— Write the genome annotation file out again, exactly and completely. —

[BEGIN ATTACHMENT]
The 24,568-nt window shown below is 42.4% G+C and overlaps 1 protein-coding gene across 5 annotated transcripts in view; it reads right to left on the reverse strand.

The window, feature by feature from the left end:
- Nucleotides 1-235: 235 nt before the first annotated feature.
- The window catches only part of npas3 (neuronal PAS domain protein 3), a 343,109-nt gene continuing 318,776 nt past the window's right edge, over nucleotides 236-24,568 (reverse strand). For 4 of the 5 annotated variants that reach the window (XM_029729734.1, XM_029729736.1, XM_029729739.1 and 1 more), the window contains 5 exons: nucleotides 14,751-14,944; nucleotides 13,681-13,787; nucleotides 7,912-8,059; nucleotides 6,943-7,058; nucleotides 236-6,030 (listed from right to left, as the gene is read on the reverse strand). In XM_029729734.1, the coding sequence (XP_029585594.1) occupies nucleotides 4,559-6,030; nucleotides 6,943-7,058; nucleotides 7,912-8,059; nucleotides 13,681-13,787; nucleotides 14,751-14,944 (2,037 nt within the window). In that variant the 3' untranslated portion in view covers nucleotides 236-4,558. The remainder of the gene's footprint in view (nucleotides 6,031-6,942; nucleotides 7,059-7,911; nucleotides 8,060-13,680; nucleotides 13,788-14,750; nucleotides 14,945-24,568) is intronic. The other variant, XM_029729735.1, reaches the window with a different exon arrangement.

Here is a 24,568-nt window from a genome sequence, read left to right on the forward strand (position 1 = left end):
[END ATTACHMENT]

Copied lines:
The 24,568-nt window shown below is 42.4% G+C and overlaps 1 protein-coding gene across 5 annotated transcripts in view; it reads right to left on the reverse strand.

The window, feature by feature from the left end:
- Nucleotides 1-235: 235 nt before the first annotated feature.
- The window catches only part of npas3 (neuronal PAS domain protein 3), a 343,109-nt gene continuing 318,776 nt past the window's right edge, over nucleotides 236-24,568 (reverse strand). For 4 of the 5 annotated variants that reach the window (XM_029729734.1, XM_029729736.1, XM_029729739.1 and 1 more), the window contains 5 exons: nucleotides 14,751-14,944; nucleotides 13,681-13,787; nucleotides 7,912-8,059; nucleotides 6,943-7,058; nucleotides 236-6,030 (listed from right to left, as the gene is read on the reverse strand). In XM_029729734.1, the coding sequence (XP_029585594.1) occupies nucleotides 4,559-6,030; nucleotides 6,943-7,058; nucleotides 7,912-8,059; nucleotides 13,681-13,787; nucleotides 14,751-14,944 (2,037 nt within the window). In that variant the 3' untranslated portion in view covers nucleotides 236-4,558. The remainder of the gene's footprint in view (nucleotides 6,031-6,942; nucleotides 7,059-7,911; nucleotides 8,060-13,680; nucleotides 13,788-14,750; nucleotides 14,945-24,568) is intronic. The other variant, XM_029729735.1, reaches the window with a different exon arrangement.

Here is a 24,568-nt window from a genome sequence, read left to right on the forward strand (position 1 = left end):